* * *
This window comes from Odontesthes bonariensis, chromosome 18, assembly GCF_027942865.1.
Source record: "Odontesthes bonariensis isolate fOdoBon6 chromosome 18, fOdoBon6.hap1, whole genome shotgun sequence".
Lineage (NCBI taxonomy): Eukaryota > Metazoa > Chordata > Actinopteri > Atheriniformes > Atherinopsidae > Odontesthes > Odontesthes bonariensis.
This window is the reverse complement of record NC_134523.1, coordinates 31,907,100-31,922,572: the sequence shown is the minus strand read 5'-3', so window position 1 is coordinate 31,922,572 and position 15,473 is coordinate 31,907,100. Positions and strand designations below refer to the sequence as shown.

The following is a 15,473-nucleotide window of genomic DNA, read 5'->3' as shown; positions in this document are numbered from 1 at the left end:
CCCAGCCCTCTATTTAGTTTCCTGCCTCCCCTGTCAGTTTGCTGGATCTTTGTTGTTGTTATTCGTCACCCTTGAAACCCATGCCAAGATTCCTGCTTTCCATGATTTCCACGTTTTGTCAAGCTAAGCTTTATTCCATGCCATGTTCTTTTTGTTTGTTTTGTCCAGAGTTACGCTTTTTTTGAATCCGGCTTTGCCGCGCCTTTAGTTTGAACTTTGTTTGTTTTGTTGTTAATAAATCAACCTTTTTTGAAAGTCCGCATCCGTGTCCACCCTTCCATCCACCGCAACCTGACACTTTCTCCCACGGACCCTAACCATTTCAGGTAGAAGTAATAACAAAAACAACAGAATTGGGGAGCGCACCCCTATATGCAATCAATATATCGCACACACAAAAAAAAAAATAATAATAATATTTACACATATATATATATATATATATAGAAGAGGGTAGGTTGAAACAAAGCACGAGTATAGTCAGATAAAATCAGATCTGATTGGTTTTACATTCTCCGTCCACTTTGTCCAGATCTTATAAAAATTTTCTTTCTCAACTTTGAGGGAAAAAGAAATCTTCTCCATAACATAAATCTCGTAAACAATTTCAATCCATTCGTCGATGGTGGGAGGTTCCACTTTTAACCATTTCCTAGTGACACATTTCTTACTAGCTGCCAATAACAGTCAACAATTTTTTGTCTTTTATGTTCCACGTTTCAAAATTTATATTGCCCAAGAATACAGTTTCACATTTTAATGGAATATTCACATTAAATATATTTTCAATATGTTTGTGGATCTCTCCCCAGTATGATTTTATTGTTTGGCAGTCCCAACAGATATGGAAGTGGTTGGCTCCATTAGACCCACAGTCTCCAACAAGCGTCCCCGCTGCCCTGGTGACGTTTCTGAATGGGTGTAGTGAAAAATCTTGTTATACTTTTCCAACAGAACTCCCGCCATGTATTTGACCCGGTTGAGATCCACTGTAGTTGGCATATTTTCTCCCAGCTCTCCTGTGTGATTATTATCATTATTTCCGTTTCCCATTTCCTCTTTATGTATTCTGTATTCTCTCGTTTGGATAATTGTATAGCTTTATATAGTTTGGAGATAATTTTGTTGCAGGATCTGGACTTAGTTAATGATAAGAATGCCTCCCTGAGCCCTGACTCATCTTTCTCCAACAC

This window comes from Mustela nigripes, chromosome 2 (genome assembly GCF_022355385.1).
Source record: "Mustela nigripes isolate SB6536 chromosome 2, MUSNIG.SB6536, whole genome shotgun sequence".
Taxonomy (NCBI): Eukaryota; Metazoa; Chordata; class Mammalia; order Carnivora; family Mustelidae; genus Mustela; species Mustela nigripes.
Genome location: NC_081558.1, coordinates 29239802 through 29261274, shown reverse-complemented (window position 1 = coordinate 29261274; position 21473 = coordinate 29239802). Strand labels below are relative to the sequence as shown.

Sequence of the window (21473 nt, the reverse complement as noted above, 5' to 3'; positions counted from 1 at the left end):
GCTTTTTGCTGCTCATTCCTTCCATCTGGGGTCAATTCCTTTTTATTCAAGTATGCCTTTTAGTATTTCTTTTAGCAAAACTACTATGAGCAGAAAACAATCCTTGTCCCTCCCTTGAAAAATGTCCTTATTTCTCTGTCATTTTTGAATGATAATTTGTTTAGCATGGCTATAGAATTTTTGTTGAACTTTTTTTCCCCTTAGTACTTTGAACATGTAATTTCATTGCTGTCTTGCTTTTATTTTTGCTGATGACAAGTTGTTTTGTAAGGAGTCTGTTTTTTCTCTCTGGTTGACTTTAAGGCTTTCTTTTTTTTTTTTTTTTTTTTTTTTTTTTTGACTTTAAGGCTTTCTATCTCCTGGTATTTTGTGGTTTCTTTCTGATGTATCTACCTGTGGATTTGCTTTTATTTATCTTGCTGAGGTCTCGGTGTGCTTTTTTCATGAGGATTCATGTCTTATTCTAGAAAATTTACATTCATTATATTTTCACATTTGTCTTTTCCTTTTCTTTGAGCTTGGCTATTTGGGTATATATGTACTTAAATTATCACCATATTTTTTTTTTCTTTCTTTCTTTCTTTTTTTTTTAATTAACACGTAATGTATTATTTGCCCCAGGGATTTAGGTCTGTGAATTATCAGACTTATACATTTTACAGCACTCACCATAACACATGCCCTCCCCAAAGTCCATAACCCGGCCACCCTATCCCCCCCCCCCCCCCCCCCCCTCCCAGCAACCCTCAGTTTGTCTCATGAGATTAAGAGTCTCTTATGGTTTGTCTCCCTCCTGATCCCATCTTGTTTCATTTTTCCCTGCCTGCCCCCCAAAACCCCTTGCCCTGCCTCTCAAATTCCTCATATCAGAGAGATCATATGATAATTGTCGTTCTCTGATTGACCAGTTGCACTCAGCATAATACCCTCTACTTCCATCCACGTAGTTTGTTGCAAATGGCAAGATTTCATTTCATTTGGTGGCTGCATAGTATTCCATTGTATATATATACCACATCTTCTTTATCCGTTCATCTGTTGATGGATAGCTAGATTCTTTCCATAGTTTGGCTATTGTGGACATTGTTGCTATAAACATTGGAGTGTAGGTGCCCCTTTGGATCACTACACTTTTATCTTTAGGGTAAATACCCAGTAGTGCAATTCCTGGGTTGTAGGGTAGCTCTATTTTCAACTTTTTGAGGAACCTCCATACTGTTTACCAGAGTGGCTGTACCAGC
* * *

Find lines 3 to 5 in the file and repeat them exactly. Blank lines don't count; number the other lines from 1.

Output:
Lineage (NCBI taxonomy): Eukaryota > Metazoa > Chordata > Actinopteri > Atheriniformes > Atherinopsidae > Odontesthes > Odontesthes bonariensis.
This window is the reverse complement of record NC_134523.1, coordinates 31,907,100-31,922,572: the sequence shown is the minus strand read 5'-3', so window position 1 is coordinate 31,922,572 and position 15,473 is coordinate 31,907,100. Positions and strand designations below refer to the sequence as shown.

The following is a 15,473-nucleotide window of genomic DNA, read 5'->3' as shown; positions in this document are numbered from 1 at the left end: